• Disengaging from family
  • Anger and resentment
  • Inner life of anxiety and a sense of feeling trapped
  • Turning off music while driving
  • Removing photos from their bedroom walls
  • Hanging out with new friends
  • More time spent on social media
  • Newfound dedication to physical training
  • Dropping out of school
  • Changing the way they dress
  • Resignation or lack of purpose and belonging
  • Feeling disappointed in themselves and discouraged by what life has offered them thus far
  • Feeling despair at the emptiness and meaninglessness of their daily activities

Those most at risk are already disconnected, disillusioned, without work or purpose and angry. These behaviors require individual attention and support from trusted individuals. It is imperative that we disrupt the process of disengagement by reaching these youths before they can make decisions that have far reaching implications.

What Can We Do?

Our challenge as concerned citizens and parents, is to stand at the front lines of radicalization and disrupt the radicalization process. For those families whose youth are already gone, we must find a way to get them to reengage and want to interact with the family again. The radicalization of children and young men and women by extremists, is a condition that demands an immediate and effective multi-level approach to keep our children safe.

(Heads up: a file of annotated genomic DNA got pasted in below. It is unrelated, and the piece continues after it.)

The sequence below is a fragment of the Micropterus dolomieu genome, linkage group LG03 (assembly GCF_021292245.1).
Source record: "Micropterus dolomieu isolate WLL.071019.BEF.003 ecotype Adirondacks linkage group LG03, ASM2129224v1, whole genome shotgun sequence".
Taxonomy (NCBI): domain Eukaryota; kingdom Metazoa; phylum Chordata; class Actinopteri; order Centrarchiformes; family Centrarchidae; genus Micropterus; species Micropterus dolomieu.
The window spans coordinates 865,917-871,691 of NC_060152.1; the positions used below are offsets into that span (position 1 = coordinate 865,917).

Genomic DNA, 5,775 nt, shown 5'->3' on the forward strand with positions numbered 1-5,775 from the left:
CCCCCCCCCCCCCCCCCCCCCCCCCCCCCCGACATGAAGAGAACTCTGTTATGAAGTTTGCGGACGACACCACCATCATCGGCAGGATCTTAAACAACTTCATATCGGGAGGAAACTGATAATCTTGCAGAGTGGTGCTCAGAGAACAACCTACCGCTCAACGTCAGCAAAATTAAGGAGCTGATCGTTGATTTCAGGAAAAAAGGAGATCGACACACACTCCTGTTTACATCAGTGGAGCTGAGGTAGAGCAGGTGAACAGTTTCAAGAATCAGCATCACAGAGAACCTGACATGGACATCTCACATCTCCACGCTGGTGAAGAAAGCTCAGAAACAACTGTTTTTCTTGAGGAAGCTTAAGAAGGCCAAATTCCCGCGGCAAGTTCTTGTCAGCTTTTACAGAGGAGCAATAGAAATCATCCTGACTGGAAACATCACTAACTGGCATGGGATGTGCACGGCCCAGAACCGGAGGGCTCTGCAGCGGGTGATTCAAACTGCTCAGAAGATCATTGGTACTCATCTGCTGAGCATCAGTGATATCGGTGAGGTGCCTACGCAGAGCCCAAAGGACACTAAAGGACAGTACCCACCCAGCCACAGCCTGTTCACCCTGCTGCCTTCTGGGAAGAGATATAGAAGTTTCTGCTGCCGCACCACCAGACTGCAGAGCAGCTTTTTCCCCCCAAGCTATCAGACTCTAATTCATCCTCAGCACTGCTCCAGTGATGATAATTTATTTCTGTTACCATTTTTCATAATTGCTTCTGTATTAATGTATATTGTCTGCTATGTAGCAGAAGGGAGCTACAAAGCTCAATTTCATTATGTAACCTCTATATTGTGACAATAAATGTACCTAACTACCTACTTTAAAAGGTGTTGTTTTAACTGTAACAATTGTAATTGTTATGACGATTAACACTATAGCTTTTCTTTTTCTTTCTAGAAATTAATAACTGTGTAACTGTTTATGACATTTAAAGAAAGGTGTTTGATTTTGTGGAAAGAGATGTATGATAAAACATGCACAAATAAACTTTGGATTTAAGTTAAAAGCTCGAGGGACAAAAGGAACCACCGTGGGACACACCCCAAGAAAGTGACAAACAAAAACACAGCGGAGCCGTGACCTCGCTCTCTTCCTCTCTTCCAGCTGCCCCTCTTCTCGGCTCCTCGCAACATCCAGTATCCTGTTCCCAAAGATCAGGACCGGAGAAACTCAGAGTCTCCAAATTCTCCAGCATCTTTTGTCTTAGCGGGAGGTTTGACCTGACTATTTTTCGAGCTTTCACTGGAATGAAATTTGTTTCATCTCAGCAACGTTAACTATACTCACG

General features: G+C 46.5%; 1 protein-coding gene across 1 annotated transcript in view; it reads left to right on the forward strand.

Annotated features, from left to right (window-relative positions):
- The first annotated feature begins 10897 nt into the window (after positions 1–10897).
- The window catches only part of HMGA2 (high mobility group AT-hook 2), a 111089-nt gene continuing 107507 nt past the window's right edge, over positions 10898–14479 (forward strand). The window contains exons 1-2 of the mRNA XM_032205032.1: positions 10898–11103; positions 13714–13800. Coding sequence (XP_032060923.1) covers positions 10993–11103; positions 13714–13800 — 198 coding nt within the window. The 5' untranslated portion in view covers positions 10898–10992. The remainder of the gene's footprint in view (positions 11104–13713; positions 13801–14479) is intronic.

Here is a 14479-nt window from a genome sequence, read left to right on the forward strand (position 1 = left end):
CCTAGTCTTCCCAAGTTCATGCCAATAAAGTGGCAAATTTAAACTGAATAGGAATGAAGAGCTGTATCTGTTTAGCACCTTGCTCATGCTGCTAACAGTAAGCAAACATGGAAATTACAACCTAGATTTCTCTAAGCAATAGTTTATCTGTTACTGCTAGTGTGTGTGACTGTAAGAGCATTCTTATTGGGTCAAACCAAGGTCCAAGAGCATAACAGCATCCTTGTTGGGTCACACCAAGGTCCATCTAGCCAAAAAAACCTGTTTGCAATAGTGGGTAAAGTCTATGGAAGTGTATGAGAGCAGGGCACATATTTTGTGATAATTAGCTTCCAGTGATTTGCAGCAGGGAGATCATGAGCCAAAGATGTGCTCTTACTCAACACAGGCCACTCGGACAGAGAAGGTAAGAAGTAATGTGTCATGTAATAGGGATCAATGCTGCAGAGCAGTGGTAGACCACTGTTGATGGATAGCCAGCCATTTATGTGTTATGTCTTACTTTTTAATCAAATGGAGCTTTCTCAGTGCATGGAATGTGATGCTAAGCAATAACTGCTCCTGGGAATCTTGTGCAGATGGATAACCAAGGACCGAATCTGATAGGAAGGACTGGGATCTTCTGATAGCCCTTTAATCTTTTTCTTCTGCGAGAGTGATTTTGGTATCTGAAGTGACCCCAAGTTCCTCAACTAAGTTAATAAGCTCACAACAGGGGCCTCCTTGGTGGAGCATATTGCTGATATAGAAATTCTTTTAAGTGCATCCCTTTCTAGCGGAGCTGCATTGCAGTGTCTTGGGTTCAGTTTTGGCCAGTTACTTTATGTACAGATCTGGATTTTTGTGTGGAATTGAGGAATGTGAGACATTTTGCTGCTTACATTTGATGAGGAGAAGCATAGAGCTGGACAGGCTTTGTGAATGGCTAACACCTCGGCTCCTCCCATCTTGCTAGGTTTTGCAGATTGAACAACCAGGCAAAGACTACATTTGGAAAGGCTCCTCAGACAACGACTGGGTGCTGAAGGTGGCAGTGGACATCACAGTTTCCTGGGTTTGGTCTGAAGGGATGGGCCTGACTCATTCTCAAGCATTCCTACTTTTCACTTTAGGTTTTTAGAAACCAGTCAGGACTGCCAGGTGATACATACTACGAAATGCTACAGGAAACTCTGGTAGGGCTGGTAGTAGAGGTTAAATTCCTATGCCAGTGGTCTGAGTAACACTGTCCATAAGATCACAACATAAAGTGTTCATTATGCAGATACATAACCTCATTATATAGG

The media landscape is a point of instability and we must address it before it becomes a greater crisis.

Modern technology has the potential to advance the motives and accelerate the methods of radicalization--ideologies and activities that perpetuate hatred and extremism. When we leave young men and women and children unattended on the Internet, they are left to access social media alone without anyone knowing what they are reading, hearing or seeing. This alone does not guarantee radicalization, but without alternative messaging, decisions are largely being made through the emotional appeals on social media sites. Many hate groups, including ISIL, employs a complex and diverse set of tactics for radicalization and recruitment, mostly found via the Internet--videos, photos, slogans, songs, sermons, twitter and Instagram accounts--all aimed at establishing an individual connection with our vulnerable youth. http://www.adl.org/

It becomes important to be involved and knowledgeable on what Internet sites your child is frequenting. In this way, the family is truly at the front lines of disrupting any radicalization attempts. Family ties are important in keeping vulnerable youth from being radicalized.

Parents and teachers together can work to keep our children from becoming detached, by helping to develop engagement, meaning and a means toward purpose for our youth. In the current and emerging radicalization threat, deterrence is not only about preventing something from happening, but it is also about preventing something from escalating beyond our capacity to respond. We can help our children and communities immeasurably through our own engagement with our youth's development towards purpose and meaning, until they are safe and out of harms way.